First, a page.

The

**quantum harmonic oscillator** is the

quantum-mechanicalQuantum mechanics, also known as quantum physics or quantum theory, is a branch of physics providing a mathematical description of much of the dual particle-like and wave-like behavior and interactions of energy and matter. It departs from classical mechanics primarily at the atomic and subatomic...

analog of the

classical harmonic oscillatorIn classical mechanics, a harmonic oscillator is a system that, when displaced from its equilibrium position, experiences a restoring force, F, proportional to the displacement, x: \vec F = -k \vec x \, where k is a positive constant....

. Because an arbitrary potential can be approximated as a harmonic potential at the vicinity of a stable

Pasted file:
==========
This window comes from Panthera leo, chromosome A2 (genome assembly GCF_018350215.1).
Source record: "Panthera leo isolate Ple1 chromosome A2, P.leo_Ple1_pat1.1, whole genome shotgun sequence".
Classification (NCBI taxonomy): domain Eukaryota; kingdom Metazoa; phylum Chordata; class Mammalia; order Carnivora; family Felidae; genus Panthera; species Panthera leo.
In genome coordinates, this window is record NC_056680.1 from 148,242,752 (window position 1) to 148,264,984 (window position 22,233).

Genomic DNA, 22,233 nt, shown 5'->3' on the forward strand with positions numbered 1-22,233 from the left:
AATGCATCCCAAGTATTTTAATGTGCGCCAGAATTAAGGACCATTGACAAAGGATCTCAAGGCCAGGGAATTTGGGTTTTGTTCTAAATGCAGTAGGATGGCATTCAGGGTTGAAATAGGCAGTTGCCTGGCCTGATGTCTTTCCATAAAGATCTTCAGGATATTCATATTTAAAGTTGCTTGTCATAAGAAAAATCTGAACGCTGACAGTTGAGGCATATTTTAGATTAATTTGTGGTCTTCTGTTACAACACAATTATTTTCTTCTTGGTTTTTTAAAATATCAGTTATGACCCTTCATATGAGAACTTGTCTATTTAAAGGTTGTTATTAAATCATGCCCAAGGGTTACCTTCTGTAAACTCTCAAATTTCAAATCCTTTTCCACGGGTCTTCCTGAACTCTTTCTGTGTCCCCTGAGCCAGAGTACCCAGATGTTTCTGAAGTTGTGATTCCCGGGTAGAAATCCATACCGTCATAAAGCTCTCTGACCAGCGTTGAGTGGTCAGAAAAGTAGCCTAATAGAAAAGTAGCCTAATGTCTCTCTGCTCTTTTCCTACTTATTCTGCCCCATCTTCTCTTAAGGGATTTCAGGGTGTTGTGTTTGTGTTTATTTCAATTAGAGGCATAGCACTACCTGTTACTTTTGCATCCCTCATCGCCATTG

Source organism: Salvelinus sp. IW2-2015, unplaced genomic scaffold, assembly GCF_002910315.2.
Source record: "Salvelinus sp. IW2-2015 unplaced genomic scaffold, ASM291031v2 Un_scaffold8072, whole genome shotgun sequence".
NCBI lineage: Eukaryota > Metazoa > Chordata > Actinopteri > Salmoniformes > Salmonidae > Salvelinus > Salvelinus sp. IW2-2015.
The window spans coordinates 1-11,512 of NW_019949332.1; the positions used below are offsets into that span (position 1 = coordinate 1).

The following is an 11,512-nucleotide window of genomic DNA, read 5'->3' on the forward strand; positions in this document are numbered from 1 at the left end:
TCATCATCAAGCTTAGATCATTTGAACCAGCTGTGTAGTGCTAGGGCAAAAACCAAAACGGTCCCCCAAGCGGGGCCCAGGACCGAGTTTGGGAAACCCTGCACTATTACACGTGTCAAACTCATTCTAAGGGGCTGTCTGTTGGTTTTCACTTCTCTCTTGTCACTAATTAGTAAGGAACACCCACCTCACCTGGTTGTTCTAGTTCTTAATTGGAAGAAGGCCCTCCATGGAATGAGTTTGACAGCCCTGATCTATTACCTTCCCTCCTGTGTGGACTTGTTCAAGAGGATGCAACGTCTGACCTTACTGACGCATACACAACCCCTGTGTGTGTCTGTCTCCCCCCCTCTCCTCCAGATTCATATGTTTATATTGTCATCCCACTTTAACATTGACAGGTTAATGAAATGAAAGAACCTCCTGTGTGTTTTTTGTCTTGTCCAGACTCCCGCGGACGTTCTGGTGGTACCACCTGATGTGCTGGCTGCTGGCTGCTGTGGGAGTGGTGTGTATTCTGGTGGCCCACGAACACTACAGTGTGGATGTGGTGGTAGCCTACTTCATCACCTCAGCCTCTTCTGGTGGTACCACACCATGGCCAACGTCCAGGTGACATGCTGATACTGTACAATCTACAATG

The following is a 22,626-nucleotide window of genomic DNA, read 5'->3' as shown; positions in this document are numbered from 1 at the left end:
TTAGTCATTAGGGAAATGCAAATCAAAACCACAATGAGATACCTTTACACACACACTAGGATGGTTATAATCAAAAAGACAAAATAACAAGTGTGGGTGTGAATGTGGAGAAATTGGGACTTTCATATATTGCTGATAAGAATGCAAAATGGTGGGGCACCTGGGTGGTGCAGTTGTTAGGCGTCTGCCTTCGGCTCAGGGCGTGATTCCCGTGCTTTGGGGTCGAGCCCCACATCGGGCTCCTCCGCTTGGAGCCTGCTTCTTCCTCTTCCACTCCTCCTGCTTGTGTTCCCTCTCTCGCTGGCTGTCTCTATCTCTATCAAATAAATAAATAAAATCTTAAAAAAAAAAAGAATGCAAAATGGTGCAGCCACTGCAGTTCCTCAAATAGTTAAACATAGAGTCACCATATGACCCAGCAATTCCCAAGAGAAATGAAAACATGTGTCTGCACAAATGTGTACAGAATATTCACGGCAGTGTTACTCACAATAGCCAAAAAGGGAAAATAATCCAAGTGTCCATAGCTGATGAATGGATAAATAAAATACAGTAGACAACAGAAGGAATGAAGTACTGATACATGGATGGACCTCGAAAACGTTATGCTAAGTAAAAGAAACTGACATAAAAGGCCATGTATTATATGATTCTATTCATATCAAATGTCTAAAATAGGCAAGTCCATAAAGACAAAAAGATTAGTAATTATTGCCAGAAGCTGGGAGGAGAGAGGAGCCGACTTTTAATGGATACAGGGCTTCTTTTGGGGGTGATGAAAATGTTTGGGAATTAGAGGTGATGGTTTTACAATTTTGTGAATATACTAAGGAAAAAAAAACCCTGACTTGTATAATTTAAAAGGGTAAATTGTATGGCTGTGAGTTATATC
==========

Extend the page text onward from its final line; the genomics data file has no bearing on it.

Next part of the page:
equilibrium point, it is one of the most important model systems in quantum mechanics. Furthermore, it is one of the few quantum-mechanical systems for which an exact, analytical solution is known.

### Hamiltonian and energy eigenstates

The

HamiltonianIn quantum mechanics, the Hamiltonian H, also Ȟ or Ĥ, is the operator corresponding to the total energy of the system. Its spectrum is the set of possible outcomes when one measures the total energy of a system...

of the particle is:

where

is the

position operatorIn quantum mechanics, the position operator is the operator that corresponds to the position observable of a particle. Consider, for example, the case of a spinless particle moving on a line. The state space for such a particle is L2, the Hilbert space of complex-valued and square-integrable ...

, and

is the